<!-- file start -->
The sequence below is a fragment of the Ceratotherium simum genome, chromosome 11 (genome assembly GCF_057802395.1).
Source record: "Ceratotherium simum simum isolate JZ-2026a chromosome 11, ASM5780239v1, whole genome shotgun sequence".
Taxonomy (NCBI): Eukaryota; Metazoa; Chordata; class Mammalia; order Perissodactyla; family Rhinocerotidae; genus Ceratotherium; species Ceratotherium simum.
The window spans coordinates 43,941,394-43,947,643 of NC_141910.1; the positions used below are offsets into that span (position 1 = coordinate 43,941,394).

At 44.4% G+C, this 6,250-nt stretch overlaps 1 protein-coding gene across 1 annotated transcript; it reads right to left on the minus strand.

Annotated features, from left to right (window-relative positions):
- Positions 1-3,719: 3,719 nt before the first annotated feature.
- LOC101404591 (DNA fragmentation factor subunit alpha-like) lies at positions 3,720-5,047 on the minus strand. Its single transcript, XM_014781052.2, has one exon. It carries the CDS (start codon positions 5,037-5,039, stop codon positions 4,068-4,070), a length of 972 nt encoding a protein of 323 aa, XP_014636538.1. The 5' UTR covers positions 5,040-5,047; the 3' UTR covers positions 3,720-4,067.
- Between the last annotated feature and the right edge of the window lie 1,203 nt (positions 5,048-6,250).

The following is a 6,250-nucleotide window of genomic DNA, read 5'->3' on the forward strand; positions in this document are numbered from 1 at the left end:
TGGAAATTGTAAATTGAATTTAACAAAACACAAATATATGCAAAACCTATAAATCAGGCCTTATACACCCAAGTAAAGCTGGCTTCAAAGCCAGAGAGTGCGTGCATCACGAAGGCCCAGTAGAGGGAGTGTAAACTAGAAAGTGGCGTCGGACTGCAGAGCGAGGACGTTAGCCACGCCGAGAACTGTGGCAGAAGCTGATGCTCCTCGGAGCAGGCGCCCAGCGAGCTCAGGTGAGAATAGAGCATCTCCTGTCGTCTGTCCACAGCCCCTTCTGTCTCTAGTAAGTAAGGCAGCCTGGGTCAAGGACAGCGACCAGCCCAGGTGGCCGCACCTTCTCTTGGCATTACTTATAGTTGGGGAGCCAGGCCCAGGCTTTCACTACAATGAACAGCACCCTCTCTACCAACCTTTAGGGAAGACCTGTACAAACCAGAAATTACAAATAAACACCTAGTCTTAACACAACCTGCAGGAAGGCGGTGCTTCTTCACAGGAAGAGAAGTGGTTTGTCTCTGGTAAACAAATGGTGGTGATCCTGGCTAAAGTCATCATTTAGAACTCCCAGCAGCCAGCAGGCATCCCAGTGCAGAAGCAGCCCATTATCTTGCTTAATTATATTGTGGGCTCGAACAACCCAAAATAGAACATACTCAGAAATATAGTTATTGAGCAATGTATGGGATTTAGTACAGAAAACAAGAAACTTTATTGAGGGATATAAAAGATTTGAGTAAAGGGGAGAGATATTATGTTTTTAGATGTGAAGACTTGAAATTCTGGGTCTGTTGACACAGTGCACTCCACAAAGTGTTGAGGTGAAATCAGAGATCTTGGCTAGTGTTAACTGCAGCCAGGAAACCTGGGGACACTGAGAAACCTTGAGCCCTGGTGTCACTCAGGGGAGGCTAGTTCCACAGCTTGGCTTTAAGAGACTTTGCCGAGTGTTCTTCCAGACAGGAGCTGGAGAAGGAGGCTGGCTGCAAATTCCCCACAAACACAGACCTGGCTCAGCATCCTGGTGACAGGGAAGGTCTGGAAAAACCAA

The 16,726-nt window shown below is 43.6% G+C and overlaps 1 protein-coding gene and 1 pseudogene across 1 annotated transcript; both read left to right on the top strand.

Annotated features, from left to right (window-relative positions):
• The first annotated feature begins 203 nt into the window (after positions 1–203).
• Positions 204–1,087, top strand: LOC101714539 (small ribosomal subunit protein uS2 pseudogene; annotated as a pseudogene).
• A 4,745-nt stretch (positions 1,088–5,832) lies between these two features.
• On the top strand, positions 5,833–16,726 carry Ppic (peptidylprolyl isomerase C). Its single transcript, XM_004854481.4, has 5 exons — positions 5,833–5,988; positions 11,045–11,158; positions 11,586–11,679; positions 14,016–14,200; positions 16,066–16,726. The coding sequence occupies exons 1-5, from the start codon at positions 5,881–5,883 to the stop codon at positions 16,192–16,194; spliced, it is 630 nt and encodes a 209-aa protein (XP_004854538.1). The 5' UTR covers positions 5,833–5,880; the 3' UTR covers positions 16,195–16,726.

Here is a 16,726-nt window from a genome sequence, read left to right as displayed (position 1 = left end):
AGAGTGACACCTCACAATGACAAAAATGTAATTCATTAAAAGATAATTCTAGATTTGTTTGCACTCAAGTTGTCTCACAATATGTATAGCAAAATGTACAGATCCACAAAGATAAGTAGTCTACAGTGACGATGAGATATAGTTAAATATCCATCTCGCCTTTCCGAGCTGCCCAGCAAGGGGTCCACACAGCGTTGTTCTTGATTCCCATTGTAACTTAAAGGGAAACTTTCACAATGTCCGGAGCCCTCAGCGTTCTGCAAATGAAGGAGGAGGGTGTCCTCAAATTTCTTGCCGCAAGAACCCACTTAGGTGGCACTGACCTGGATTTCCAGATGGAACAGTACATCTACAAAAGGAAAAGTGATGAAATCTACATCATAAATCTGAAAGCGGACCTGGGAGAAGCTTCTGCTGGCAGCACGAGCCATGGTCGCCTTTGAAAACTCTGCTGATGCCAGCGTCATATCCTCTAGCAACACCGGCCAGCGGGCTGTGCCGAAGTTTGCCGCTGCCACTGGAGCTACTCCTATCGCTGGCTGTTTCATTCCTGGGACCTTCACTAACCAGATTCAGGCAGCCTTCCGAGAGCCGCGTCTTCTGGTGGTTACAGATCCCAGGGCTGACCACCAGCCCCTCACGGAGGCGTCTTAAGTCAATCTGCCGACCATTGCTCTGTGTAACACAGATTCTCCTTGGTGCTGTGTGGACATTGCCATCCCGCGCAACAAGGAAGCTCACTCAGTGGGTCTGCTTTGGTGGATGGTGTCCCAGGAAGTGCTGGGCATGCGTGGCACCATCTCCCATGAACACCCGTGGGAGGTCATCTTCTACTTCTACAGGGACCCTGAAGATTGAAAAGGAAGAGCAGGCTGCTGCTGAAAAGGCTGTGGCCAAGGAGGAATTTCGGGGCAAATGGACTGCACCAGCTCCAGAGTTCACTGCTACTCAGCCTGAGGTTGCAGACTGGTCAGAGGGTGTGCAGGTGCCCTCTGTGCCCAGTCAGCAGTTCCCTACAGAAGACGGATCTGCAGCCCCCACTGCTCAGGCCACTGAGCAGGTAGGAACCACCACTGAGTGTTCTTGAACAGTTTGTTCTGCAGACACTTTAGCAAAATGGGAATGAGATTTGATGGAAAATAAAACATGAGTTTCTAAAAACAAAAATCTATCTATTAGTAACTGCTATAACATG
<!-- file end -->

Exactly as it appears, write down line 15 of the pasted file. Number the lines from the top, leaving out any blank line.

• Positions 204–1,087, top strand: LOC101714539 (small ribosomal subunit protein uS2 pseudogene; annotated as a pseudogene).